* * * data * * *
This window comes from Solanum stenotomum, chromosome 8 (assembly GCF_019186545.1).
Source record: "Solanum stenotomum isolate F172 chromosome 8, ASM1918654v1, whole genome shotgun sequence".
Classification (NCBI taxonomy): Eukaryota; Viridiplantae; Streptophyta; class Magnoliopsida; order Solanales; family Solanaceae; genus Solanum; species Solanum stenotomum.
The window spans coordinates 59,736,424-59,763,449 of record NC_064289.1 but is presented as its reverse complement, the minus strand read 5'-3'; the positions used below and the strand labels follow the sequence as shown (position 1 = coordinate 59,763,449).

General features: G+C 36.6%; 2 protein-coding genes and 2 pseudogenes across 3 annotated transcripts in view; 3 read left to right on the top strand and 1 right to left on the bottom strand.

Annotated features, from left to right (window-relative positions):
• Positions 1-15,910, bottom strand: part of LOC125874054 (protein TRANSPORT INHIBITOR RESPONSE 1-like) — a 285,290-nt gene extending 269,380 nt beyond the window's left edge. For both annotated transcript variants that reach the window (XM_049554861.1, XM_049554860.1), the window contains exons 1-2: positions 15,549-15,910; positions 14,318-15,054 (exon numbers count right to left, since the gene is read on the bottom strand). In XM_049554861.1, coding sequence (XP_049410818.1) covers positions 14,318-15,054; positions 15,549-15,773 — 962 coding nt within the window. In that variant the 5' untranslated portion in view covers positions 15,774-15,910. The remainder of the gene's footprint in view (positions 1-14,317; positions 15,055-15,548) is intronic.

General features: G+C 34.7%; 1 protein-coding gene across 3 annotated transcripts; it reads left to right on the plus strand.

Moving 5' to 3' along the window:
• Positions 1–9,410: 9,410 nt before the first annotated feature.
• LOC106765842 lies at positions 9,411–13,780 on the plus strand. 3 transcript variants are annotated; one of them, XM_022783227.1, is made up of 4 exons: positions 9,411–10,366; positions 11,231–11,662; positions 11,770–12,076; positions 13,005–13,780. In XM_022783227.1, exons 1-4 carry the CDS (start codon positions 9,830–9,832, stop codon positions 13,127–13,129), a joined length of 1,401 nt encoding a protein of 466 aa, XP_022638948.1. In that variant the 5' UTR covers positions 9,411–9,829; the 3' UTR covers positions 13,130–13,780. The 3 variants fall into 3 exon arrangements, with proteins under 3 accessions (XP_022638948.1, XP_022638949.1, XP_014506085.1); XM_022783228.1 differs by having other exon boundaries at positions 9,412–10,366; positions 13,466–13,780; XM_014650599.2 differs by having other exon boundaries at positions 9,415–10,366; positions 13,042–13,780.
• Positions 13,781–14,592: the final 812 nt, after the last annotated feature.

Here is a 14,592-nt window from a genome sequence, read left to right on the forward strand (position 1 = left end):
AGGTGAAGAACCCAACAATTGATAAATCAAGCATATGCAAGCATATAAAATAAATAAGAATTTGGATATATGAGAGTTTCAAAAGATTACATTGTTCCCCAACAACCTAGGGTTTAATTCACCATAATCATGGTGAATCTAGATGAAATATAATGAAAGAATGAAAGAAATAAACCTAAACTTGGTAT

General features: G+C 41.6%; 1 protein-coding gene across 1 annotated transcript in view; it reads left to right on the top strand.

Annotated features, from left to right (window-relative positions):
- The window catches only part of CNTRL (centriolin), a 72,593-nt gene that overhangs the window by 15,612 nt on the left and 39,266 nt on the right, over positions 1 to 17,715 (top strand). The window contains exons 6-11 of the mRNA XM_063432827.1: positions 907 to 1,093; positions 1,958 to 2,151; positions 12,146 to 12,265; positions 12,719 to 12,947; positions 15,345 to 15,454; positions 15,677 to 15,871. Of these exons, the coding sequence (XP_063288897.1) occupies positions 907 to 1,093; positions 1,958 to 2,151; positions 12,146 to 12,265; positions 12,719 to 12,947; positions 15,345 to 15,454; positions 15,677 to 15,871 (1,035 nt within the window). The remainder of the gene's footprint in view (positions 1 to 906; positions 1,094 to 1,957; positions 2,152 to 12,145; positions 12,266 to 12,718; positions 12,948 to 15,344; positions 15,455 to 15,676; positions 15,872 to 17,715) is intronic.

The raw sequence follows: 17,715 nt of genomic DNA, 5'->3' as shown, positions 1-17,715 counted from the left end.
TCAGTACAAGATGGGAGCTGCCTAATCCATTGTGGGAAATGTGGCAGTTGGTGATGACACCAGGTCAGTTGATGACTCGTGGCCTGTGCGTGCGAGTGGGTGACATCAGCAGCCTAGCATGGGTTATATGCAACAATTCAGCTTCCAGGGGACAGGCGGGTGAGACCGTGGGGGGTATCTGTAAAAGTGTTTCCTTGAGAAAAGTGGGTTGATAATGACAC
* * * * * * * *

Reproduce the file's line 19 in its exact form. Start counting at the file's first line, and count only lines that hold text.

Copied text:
TCAGTACAAGATGGGAGCTGCCTAATCCATTGTGGGAAATGTGGCAGTTGGTGATGACACCAGGTCAGTTGATGACTCGTGGCCTGTGCGTGCGAGTGGGTGACATCAGCAGCCTAGCATGGGTTATATGCAACAATTCAGCTTCCAGGGGACAGGCGGGTGAGACCGTGGGGGGTATCTGTAAAAGTGTTTCCTTGAGAAAAGTGGGTTGATAATGACAC